Spiritual Friendship: Recommended Resources

[Blessing Europe; the legacy of the Celtic saints]


There are countless books on Paul; some that will help introduce you to his life and context are F. F. Bruce, Apostle of the Heart Set Free (1977); Everett Ferguson, Backgrounds of Early Christianity (1993); Wayne Meeks, The First Urban Christians (2nd ed., 2003); Helmut Koester, Paul and His World (2007); Neil Elliott and Mark Reasoner, Documents and Images for the Study of Paul (2010); Thomas Schreiner, Luke Timothy Johnson, Douglas Campbell, and Mark Nanos, Four Views on the Apostle Paul (2012); Ryan Lokkesmoe, Paul and His Team (2017); and N. T. Wright, Paul (2018) and the Paul for Everyone series. 

Learn more about the Cappadocians with Carolinne White, Christian Friendship in the Fourth Century (1992); Philip Rousseau, Basil of Caesarea (1994); Anthony Meredith, Gregory of Nyssa (1999); Raymond Van Dam, Families and Friends in Late Roman Cappadocia (2003); and Brian Daley, Gregory of Nazianzus (2009). For Augustine, begin with Peter Brown, Augustine of Hippo (2000) and Henry Chadwick, Augustine of Hippo (2009).

Quite a bit has been written on Celtic Christianity and the anamchara tradition as well—not all of it well rooted in history. You might start with Oliver Davies, Celtic Spirituality (2000) and Tracy Balzer, Thin Places (2007). Discover more on Aelred of Rievaulx in John Sommerfeldt, Pursuing Perfect Happiness (2005) and in the scholarly edition of On Friendship edited by Marsha Dutton (2010).

For the Franciscans start with Cajetan Esser, The Origins of the Franciscan Order (1970); J. R. H. Moorman, A History of the Franciscan Order (1988); and Dominic Monti, Francis and His Brothers (2009). For the Jesuits look at William Bangert, A History of the Society of Jesus (1986) and John O’Malley, The First Jesuits (1993) and The Jesuits (2014).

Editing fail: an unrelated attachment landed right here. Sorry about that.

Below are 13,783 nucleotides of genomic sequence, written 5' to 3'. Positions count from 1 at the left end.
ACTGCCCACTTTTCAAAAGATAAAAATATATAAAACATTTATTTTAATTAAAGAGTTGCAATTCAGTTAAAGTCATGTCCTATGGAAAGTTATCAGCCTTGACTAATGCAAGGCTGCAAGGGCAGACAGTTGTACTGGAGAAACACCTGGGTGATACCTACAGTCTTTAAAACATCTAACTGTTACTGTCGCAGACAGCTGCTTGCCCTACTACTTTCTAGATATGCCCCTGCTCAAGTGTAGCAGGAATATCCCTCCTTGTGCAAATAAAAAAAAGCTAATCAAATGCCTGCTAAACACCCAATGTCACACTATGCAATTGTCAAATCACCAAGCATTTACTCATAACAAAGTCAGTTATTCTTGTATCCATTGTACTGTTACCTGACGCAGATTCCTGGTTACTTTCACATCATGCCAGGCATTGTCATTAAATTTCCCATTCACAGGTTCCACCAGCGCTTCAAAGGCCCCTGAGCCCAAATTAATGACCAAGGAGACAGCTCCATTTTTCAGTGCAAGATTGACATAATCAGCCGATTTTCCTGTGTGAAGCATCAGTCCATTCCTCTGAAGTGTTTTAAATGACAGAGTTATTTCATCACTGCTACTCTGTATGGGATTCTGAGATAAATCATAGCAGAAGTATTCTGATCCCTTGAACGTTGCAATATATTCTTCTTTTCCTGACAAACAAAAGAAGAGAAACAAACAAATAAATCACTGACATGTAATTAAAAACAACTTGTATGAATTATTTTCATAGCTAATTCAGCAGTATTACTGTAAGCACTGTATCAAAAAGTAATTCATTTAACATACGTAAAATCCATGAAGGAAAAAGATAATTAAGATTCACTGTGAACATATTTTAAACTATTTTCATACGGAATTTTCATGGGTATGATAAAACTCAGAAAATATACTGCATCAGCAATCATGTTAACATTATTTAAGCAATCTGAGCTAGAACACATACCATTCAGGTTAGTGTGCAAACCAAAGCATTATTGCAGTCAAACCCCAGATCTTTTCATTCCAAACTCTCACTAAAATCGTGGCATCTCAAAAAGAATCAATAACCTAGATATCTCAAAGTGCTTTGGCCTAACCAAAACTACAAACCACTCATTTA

Books on Calvin that focus on the influence of the Circle of Meaux and the “Holy Triumvirate” include Machiel van den Berg, Friends of Calvin (2009) and David Steinmetz, Calvin in Context (2010), as well as the books on Marguerite de Navarre recommended in issues #122 and #131.

More on Andrew Fuller and his circle can be found in Michael Haykin, One Heart and One Soul (1994) and The Armies of the Lamb (2001); and Peter Morden, The Life and Thought of Andrew Fuller (1754–1815) (2015). 

There are also many introductions to Methodism; some that focus on the use of small groups by the Wesley brothers and the Worrall sisters include Charles Edward White, The Beauty of Holiness (1986); Elaine Heath, Naked Faith (2010); Kevin Watson, The Class Meeting (2013), Pursuing Social Holiness (2014), and (with Scott Kisker) The Band Meeting (2017); and D. Michael Henderson, John Wesley’s Class Meeting (2016). 

A great introduction to Hannah More and her circle is Fierce Convictions (2014) by Karen Swallow Prior; you may also want to look at Hannah More (2004) by Anne Stott.

The only book-length studies of the Haystack prayer meeting date from the early twentieth century: The Haystack Prayer Meeting (1906) by the Haystack Centen-nial Committee and The One Hundredth Anniversary of the Haystack Prayer Meeting (1907) by the American Board of Commissioners for Foreign Missions.